Mike Masnick (profile) says:

Re: Re:

if someone sees you stealing a cd from their store, they call the police and they deal with it. when you call the police for online theft, they do nothing. the online world cant work like the real world, so online rules dont match back to real world experiences

Right. Which is why the argument that downloading a song is anything like stealing a CD is misleading.

I’m glad you finally agree.

Of course, you also got your facts wrong (you do this a lot). Because if you actually were robbed, the police would pay attention. The problem — as has been explained to you countless times, so it’s odd that you would repeat it — is that what is happening is not theft, but civil infringement. And the cops know that, even if you seem to have trouble grasping it.

Baldrick says:

When you download a file, you only get a copy. The original file is still intact – so you haven’t “stolen” it in the same sense as stealing a CD from a store (i.e that deprives the vendor from selling it to anyone, and he loses what he paid for it). What you have done is *potentially* deprive the vendor of one sale (only to you, not to anyone else). I say potentially, because you may not actually have been willing to pay the purchase price to buy it – but because you could download it for “free”, you did. In other words you say to yourself “ah it’s not a bad song, I’ll have it if it’s free, but it’s not so good that I would pay $x for it.”
The equivalent actions in the physical “old” world (i.e pre-internet), would actually be more akin to tape recording songs off the radio, or photocopying books – for personal use (not to sell them).
Recording songs off the radio was common when I was a kid. It’s interesting that nobody ever mentioned it as a problem. The record companies allow these songs to be “broadcast” into the airwaves, and anyone can “catch them” with a radio receiver and keep a copy, if they have a recording device. The internet is really just another way to “broadcast” them – but over a different medium, copper wires and glass fibre, instead of airwaves. I guess the difference is that the radio broadcasters pay the record companies each time they broadcast the song – whereas internet folks don’t.

TtfnJohn (profile) says:

Re: Re: Re:

“Radio only pays songwriters, since it is a free promotion for artists. Recording radio via cassettes is still copyright infringement, and is illegal, just like using your vcr to record tv shows.”

Not quite.

If you record off the airwaves/cable for your own personal use that may fall under fair use or fair dealing as you are not depriving the creator of a single penny in reality or potentially. Anyway, who’s to know if you just watch/listen at home or in the car?

OTOH if you record then sell your tapes then that is copyright infringement and the creator may or may not choose to recover real and potential earnings. Of course not all do. See Grateful Dead and/or bootleg concerts.

Which reminds me that what we now call piracy was once called bootlegging.

Notice that while copyright holders have insisted that copyright violation is theft for a long time when it’s actually a civil issue the names given to violators, often by those wanting to paint them as criminal, seem to follow a pattern of while being criminal are also covered in a romantic aura. Pirate and Bootlegger. Both, in fiction, often battling against unreasonable or oppressive authority.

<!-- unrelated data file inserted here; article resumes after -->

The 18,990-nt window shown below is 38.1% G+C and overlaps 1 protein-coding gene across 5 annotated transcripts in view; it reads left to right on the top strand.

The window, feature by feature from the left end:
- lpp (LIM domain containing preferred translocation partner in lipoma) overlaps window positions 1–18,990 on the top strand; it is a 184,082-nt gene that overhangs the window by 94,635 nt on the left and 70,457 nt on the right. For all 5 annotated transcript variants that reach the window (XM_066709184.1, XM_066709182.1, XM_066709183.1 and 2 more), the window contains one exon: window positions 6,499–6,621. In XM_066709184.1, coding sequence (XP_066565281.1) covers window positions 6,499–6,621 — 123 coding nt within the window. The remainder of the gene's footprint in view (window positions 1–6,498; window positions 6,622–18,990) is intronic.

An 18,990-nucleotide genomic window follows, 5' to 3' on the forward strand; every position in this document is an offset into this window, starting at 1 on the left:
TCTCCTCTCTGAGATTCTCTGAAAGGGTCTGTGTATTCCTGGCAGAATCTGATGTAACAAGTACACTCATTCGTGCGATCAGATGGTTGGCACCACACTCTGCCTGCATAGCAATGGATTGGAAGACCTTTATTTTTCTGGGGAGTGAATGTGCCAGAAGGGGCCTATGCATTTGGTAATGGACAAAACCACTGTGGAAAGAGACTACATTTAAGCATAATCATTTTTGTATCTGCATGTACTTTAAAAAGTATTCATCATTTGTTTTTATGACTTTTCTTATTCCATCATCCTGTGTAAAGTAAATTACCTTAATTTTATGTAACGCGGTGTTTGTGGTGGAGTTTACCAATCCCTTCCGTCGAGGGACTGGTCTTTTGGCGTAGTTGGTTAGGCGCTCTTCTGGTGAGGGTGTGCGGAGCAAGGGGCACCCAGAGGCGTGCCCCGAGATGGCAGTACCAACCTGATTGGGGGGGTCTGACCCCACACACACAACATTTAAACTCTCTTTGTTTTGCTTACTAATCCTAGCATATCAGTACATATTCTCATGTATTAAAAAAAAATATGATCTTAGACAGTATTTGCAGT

Seems like the **AA’s just can’t get out of the fictional world of scripts that they live in or songs describing such things where pirates, bootleggers, smugglers and even highwaymen often are the heros and liberators.

These people prefer the fictional world of the Errol Flynns and Johnny Depps to the real one. Is it any wonder they can’t figure out how to operate when the real world and the on line world are stopping being separate things and becoming one and the same.

This is roughly the same as the fictional world the **AAs inhabit where artists are actually paid by them instead of being constantly ripped off and not paid by virtue of creative “accounting”.

Baldrick says:

Another difference is that when a song is broadcast over radio, it is transient. It can only be copied while it is being played by the broadcaster. On the Internet it is “hosted” so it is there to be copied anytime (“on demand”).

Another reason that downloading only “potentially” deprives the vendor from selling it to you – is that you could still buy it at a later time, if you choose to.

Mr Big Content says:

Quantum Copying

What people don’t realize is that even digital bits cannot be perfectly copied without degradation. What happens is that the original and the copy become quantumly entangled in a quantumical “superposition of states”. This means that, if a bit in one copy flips one way, a bit in another copy will flip another way. But of course quantumism doesn’t distinguish between the “original” and the “copy”, so the owner of the original can end up with the wrong copy—the one who made the copy has, in effect, quantumishly stolen the correct value of that bit from the owner.

The more copies there are floating around, the worse this effect gets. Eventually all the data degenerates into a totally quantumized haze of quantumational noise.

So you see, piracy is worse than just ripping off some content creator or other; it actually destroys the quantumic order of the Universe.

Andy (profile) says:

Point 5

“Finally, point 5 would be very interesting. Could you imagine the police coming and turfing you out of a building you’ve legitimately bought, and putting it back on the market without paying you a penny, simply because you knew it was in a good location and could make some money off of the future sale? Somehow I don’t think that’s all too likely!”

This point starts to sound similar to the worrying trend over “Eminent Domain” in numerous US cities. OK, perhaps it is not a case of not “paying you a penny”, but the rest definitely applies.